Patients' desire for information about anaesthesia. Scottish and Canadian attitudes.

Lonsdale M, Hutchison GL

Department of Anaesthesia, Ninewells Hospital and Medical School, Dundee.

Patients in Canada and Scotland were asked to complete a pre-operative questionnaire examining their desire for information relating to anaesthesia. In both Canada and Scotland, patients under the age of 50 years had a greater wish to receive information than those who were older (p less than 0.0001). In Canada, female patients were found to be more keen to receive pre-operative information than males of the same age group (p less than 0.05). The priority given to individual pieces of information was remarkably similar in both countries. Details of dangerous complications of anaesthesia and surgery were consistently rated of low priority, with high priority going to postoperative landmarks such as eating and drinking. Both countries rated meeting the anaesthetist before surgery as the highest priority of all.



J Clin Anesth 1991 Jan;3(1):11-13

A risk-specific anesthesia consent form may hinder the informed consent process.

Clark SK, Leighton BL, Seltzer JL

Department of Anesthesiology, Jefferson Medical College, Thomas Jefferson University, Philadelphia, PA.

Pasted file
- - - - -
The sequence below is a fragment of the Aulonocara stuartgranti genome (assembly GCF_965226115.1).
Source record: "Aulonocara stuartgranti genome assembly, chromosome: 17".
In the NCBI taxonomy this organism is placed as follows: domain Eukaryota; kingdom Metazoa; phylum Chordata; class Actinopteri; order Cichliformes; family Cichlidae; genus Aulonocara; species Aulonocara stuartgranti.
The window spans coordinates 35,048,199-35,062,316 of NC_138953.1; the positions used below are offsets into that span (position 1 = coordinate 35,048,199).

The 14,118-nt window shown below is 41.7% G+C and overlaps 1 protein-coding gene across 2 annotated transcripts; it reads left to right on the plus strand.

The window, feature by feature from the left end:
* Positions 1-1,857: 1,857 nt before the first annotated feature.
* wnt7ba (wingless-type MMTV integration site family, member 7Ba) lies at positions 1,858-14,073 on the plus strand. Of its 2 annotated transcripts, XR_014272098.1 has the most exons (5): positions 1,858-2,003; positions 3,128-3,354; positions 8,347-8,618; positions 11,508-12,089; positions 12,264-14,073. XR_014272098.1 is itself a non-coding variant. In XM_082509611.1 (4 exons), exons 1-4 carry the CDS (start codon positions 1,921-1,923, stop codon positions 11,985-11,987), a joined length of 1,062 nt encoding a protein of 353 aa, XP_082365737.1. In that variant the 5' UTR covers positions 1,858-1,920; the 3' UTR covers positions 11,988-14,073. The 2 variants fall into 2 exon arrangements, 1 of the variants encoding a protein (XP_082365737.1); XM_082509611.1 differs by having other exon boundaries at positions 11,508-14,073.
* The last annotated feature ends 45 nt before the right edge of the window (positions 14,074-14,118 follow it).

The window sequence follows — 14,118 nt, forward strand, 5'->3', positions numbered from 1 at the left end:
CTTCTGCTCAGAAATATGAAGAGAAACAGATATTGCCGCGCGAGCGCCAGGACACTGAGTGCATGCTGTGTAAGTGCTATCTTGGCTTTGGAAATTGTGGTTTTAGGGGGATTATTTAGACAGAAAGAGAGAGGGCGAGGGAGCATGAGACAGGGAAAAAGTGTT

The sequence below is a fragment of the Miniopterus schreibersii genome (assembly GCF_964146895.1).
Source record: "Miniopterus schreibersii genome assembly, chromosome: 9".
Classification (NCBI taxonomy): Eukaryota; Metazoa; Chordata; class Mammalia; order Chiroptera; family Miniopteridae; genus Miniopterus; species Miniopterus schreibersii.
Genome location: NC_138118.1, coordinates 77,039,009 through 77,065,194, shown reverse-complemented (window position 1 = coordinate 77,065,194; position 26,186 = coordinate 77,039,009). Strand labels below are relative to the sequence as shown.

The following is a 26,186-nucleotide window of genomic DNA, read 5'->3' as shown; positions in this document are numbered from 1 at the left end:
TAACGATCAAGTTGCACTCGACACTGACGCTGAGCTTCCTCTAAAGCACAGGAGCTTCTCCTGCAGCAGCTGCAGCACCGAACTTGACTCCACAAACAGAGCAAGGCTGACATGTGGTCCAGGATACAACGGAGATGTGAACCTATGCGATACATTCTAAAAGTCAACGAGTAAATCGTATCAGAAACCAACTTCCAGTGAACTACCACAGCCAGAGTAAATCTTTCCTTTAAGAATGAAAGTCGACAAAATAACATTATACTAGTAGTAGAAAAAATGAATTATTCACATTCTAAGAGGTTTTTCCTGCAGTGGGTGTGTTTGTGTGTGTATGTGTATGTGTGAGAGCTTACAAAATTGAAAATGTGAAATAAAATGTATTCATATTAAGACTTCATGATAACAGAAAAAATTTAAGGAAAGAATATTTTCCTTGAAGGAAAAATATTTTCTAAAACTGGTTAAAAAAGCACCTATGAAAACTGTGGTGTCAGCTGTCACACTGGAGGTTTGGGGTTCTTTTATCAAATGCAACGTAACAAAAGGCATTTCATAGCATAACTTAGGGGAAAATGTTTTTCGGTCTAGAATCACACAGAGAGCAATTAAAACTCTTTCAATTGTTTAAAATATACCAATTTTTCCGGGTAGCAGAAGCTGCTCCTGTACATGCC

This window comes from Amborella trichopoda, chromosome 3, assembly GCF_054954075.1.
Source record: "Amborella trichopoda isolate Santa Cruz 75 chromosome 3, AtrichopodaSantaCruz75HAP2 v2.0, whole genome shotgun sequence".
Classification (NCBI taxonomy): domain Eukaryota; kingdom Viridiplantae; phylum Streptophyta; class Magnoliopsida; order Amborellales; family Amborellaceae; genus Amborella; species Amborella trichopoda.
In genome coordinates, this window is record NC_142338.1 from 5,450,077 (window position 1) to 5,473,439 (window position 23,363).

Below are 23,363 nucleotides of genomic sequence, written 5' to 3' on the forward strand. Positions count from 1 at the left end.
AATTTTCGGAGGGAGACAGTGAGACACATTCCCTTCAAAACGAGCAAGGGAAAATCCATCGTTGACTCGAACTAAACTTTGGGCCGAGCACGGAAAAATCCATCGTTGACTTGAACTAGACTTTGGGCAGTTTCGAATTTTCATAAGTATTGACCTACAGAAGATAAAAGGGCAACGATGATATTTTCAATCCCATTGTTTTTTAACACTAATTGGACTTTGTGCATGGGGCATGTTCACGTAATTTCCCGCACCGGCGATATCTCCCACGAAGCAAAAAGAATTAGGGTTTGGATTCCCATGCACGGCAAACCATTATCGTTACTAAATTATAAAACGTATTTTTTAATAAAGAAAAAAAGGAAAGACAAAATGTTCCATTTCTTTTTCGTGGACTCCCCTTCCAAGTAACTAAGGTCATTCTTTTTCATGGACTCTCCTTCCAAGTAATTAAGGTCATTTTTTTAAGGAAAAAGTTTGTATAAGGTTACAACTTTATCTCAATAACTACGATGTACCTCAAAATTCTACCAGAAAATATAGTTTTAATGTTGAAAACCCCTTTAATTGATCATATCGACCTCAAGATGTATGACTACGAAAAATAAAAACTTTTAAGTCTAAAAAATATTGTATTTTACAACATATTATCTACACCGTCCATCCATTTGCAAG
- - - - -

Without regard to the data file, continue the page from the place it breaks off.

STUDY OBJECTIVE: To evaluate the effect of a preprinted, risk-specific consent form on the amount of anesthetic risk information patients retain from the preoperative interview. DESIGN: Postoperative survey of consecutive inpatients to determine risk information retained before and after implementation of a preprinted anesthesia consent form, using standard preoperative risk discussions. SETTING: Inpatient units of a university medical center. PATIENTS: Two groups of patients, both of whom received a standard oral discussion of anesthetic risk information, were compared. Patients in the control group (125 consecutive inpatients) received this information only orally and were interviewed two weeks prior to implementation of a preprinted anesthesia consent form. Patients in the study group (92 consecutive inpatients) received this information orally and via a preprinted consent form and were interviewed between the fourth and sixth weeks after implementation of a preprinted anesthesia consent form. INTERVENTIONS: Anesthesia residents discussed five standard anesthetic risks with elective, adult inpatients (n = 233) during a two-week period immediately before and between the fourth and sixth weeks after instituting the mandatory use of a risk-specific anesthesia consent form. These patients were interviewed postoperatively by one of the authors to determine the amount of anesthesia risk information they retained. MEASUREMENTS AND MAIN RESULTS: Results of the postoperative survey showed that patients in the control group retained more information concerning anesthetic risks than did those in the study group (33% vs 19%, p less than 0.01). CONCLUSIONS: To improve the informed consent process, either a better method of presenting the preprinted, risk-specific consent form or another method of simultaneously conveying and documenting risk information is needed.